What if we buy into the most recent Bureau of Labor Statistics report? It states that well over one million people dropped out of the labor force last month, thereby resulting in a dramatic decline of the unemployment rate.
Columnists, economists, and talk-show hosts such as myself have belittled the BLS report as just another governmental massaging of the numbers. After all, it’s an election year, and unfortunately many people are buying what Obama is selling. But just for a moment, let’s play the “what if” game.
If, in fact, well over one million people have just given up looking for work, the assumption could be made they had no need for a job. Maybe they had accumulated enough assets to live on or their lifestyle was such that government transfers were sufficient.
Not seeking a job because of your wealth is an interesting concept.
However, it definitely contradicts certain other governmental statistics, namely the personal saving rate (the percentage of after-tax income that’s not spent) which has declined dramatically over the past few years. Nonetheless, even if these non-job seekers had been saving their money, the rate of return on their savings would have been negative, thanks to both Ben Bernanke and inflation.
In addition, these “wealthy” people certainly weren’t investing in the stock markets. Mutual funds have shown net withdrawals for the past few years and even though the U.S. markets have experienced an upward bias, the non-job seekers haven’t been participating.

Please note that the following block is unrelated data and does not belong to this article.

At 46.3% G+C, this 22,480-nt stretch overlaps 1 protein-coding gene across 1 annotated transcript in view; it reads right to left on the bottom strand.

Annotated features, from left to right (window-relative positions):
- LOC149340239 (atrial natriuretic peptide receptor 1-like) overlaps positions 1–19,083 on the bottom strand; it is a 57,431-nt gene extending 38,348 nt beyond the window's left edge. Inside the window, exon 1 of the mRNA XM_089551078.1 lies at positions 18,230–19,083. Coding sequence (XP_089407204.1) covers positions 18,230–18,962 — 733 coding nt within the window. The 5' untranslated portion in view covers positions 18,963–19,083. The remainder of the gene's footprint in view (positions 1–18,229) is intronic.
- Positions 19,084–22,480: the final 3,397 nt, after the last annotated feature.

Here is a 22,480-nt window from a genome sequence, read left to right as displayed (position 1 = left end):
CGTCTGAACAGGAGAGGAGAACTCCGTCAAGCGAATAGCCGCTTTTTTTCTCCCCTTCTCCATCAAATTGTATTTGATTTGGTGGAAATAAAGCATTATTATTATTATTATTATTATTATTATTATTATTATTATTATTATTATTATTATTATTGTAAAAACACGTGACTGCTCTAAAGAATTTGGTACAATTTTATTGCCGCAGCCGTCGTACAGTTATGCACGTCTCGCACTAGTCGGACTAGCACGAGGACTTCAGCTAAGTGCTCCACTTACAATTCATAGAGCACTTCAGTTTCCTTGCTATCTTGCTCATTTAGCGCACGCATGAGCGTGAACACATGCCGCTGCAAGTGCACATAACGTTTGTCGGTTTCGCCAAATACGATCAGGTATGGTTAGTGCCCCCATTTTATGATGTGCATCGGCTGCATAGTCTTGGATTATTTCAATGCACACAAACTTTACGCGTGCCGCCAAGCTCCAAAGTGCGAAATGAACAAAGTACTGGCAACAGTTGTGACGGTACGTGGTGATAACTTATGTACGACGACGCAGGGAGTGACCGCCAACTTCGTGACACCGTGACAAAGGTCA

Furthermore, they haven’t achieved prosperity by withdrawing equity from their homes and banking the cash. We all know what they did with that money over the last ten years and we’re also very familiar with the condition of the real estate market.
So, that leaves us with three options. Either these non-job seekers inherited a dramatic amount of money from a family member, just cashed a lottery ticket, or invested all their money in gold ten years ago at $350 per ounce and have now decided to cash out.
No matter which way you look at it, these are the only explanations for those who have decided to bid adieu to the working world.
The other faction that’s included in the one million-plus people category are those who have somehow been able to access the government dole. They’ve recognized that free cars, non-foreclosed homes, food stamps, and other various government programs are sufficient to maintain a lifestyle unfettered by such things as daily toil. In the old days, maintaining a lifestyle while unemployed was extremely difficult, not just the day-to-day survival but also from a psychological standpoint as well.
Deplorably, in many instances, maintaining a lifestyle that relies upon government handouts has now become a badge of honor. So, did millions of people really drop out of the workforce?
Well, it’s possible that either independent means and/or a government gravy train has actually won the day. How sad if this is true, but only in the world of “what ifs.” And that’s a world I choose not to live in.